PR and advertising Oscars gives NAB’s ‘Break-up’ campaign top gong
National Australia Bank’s ‘Break-up’ campaign has been recognised at the world’s biggest advertising and PR awards, the Cannes Lions, for changing perceptions of the bank and its rivals.
Other Aussie winners were Leo Burnett (for its work on a Diageo fund-raising effort for Queensland flood victims) and Happy Soldiers for its Tontine pillows campaign, which sought to remind people that pillows age, and provide the solution of stamping products with a ‘best before’ date so people know when to change them.
The campaign showed how every pillow has its own ecosystem of dead skin cells ‘’and the things that feed off them”. Slogans from the Tontine campaign were “You're not the only one who loves your pillow" and “As you grow to love your pillow, it just grows".
NAB says its campaign, by advertising giant Clemenger BBDO Melbourne, led to an increase in customers. It was awarded the PR Grand Prix award, ahead of of 818 other entries.
Cannes Public Relations Jury president Dave Senay said the campaign – which started on social media before moving to traditional media – understood that “the way to win was to reverse the power of the competition against it, and thereby underscore the difference.”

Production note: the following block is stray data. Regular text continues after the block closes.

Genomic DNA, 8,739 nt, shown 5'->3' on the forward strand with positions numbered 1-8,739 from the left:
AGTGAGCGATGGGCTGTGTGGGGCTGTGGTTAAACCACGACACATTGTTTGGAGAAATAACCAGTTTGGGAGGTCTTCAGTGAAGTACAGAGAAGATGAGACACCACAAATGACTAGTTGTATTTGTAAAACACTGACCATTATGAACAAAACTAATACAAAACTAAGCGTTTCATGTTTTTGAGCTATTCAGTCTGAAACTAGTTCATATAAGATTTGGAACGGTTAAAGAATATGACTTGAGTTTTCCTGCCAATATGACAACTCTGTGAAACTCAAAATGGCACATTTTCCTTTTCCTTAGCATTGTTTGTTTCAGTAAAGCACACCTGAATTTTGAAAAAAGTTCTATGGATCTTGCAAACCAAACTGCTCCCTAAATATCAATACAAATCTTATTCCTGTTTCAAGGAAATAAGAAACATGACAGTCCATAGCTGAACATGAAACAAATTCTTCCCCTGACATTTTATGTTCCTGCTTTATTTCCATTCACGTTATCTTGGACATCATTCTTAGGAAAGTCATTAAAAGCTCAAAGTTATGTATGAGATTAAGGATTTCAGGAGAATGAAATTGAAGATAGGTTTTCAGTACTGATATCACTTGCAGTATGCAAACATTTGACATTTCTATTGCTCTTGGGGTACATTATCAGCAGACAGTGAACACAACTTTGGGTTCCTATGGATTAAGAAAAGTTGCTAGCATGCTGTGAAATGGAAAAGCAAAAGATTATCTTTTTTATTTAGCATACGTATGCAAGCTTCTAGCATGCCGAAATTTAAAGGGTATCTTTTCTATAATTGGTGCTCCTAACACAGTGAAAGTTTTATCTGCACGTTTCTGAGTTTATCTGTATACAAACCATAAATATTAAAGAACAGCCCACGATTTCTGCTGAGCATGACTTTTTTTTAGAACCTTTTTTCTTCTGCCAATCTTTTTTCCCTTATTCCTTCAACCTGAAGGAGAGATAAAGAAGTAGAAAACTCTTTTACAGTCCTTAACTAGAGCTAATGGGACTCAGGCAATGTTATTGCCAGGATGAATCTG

"What was so wonderful about this entry was its full use of all channels of communications in a timely and clever way,” Senay said.
NAB’s entry, shown on the Cannes Lions website, says the idea was to embrace the idea that the big four were in bed together to crush competition, and turn it to the company’s advantage.
The entry details how a tweet from a NAB employee ruing an impending decision that will hurt somebody’s feelings was picked up gleefully by competitors and the media, but was in fact an entrée to a full-blown campaign about how the bank was ‘breaking up’ with the other big banks.
Beyond advertising in traditional media and online, the NAB advertised on yachts on Sydney Harbour and from banners on helicopters, and also established a ‘break-up’ blog where people could set up accounts on the spot. Mock ‘break-ups’ by NAB employees also piqued the public’s interest.